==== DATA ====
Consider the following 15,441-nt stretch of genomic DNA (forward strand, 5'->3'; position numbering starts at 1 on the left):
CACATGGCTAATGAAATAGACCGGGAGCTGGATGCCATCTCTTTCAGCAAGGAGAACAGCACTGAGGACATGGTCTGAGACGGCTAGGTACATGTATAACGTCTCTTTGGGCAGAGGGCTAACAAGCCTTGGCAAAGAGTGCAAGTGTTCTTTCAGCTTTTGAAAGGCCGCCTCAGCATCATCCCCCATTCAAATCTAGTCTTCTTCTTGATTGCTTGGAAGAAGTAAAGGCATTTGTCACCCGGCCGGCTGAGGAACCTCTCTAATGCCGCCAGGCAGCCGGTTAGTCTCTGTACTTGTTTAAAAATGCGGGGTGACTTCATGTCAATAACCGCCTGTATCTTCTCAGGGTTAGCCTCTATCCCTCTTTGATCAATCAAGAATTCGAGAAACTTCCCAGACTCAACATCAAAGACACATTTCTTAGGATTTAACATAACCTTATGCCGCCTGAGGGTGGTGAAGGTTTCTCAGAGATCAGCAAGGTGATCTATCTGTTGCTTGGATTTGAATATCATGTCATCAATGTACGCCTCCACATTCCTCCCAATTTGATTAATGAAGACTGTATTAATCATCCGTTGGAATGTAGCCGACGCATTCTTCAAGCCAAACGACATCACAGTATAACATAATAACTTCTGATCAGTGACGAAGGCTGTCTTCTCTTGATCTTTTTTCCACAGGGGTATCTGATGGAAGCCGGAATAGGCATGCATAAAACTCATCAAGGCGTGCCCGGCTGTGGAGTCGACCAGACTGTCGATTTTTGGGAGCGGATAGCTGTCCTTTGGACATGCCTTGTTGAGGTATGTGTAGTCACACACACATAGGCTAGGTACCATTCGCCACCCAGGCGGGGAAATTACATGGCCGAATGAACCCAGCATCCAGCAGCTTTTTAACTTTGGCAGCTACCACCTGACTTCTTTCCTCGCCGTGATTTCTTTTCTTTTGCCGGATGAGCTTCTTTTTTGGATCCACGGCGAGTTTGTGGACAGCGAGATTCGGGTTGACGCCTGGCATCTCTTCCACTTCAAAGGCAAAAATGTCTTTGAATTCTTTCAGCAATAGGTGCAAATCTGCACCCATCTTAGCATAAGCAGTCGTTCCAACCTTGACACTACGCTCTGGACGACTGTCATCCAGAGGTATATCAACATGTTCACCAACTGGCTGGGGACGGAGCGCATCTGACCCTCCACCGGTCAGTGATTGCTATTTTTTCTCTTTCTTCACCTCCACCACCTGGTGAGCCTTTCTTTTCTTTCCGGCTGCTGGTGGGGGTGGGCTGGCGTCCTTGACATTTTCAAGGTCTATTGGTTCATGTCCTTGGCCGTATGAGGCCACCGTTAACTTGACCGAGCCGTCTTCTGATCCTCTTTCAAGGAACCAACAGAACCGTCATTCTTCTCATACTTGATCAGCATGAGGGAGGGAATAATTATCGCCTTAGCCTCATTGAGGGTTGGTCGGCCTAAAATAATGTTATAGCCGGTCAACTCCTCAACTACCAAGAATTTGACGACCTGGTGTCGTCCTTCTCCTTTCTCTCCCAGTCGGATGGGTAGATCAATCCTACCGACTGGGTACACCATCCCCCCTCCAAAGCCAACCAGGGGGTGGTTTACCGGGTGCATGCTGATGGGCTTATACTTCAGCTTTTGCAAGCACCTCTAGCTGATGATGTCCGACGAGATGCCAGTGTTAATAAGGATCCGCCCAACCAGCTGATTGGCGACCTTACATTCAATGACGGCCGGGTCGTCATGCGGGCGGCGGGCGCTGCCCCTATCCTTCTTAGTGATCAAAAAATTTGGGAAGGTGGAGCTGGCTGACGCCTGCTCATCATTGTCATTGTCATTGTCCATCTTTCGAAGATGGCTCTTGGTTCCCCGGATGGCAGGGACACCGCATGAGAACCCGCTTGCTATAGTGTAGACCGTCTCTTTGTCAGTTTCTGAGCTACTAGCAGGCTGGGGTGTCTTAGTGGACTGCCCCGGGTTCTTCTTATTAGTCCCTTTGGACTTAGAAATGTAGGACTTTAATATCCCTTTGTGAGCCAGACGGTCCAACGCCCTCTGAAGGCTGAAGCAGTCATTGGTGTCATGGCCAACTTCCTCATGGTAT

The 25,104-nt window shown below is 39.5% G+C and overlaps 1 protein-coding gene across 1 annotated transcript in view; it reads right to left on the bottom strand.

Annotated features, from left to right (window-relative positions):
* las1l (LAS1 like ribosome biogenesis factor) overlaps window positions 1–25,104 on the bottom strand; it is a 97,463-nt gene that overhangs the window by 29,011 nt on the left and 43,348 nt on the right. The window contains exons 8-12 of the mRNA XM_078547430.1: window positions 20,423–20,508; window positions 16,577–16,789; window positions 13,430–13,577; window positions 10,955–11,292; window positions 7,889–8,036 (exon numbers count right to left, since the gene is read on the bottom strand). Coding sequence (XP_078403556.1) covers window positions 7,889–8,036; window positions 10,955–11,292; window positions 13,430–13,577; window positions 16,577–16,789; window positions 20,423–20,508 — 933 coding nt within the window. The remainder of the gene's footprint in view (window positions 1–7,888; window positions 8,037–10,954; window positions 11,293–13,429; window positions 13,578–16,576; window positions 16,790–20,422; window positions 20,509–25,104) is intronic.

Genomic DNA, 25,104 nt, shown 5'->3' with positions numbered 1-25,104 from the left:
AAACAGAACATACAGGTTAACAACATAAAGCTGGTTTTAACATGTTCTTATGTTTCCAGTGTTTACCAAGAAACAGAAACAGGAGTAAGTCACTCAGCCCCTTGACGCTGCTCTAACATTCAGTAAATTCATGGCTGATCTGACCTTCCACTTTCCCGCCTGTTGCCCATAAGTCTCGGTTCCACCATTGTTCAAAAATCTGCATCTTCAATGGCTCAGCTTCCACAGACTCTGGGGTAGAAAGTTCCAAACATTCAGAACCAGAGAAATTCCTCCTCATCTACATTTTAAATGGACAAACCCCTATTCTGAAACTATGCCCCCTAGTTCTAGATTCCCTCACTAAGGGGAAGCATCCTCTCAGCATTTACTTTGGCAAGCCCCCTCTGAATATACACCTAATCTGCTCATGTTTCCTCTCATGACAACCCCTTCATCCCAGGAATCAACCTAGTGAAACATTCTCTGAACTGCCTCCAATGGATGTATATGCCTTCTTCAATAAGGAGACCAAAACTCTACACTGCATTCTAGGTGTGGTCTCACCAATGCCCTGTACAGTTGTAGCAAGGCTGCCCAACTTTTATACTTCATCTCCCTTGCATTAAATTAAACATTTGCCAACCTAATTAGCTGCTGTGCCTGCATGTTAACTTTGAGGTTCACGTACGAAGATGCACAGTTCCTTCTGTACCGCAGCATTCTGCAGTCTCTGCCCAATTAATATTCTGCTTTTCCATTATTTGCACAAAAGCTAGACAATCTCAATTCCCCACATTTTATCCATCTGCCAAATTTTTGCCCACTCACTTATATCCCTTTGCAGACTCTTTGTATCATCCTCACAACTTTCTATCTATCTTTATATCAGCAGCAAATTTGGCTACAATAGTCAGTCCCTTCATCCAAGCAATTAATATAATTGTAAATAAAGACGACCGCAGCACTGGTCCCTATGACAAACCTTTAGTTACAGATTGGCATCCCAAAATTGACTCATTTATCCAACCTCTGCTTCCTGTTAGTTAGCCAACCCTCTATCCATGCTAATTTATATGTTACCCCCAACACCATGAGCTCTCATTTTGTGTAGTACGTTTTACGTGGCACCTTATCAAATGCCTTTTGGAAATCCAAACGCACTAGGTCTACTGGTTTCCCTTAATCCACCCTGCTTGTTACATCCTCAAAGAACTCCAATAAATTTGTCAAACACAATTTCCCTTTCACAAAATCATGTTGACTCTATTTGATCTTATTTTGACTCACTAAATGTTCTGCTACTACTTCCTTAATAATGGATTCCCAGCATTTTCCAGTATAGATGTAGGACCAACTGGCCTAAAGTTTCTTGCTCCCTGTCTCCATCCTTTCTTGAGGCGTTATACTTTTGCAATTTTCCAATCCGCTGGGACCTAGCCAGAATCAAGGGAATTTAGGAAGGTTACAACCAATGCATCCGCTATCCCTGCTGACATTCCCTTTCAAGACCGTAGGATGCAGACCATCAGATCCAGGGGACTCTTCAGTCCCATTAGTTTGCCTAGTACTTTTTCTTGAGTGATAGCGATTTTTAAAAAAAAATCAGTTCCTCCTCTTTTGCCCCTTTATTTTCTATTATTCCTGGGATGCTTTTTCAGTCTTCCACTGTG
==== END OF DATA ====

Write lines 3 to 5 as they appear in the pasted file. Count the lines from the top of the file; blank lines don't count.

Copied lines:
The 25,104-nt window shown below is 39.5% G+C and overlaps 1 protein-coding gene across 1 annotated transcript in view; it reads right to left on the bottom strand.

Annotated features, from left to right (window-relative positions):
* las1l (LAS1 like ribosome biogenesis factor) overlaps window positions 1–25,104 on the bottom strand; it is a 97,463-nt gene that overhangs the window by 29,011 nt on the left and 43,348 nt on the right. The window contains exons 8-12 of the mRNA XM_078547430.1: window positions 20,423–20,508; window positions 16,577–16,789; window positions 13,430–13,577; window positions 10,955–11,292; window positions 7,889–8,036 (exon numbers count right to left, since the gene is read on the bottom strand). Coding sequence (XP_078403556.1) covers window positions 7,889–8,036; window positions 10,955–11,292; window positions 13,430–13,577; window positions 16,577–16,789; window positions 20,423–20,508 — 933 coding nt within the window. The remainder of the gene's footprint in view (window positions 1–7,888; window positions 8,037–10,954; window positions 11,293–13,429; window positions 13,578–16,576; window positions 16,790–20,422; window positions 20,509–25,104) is intronic.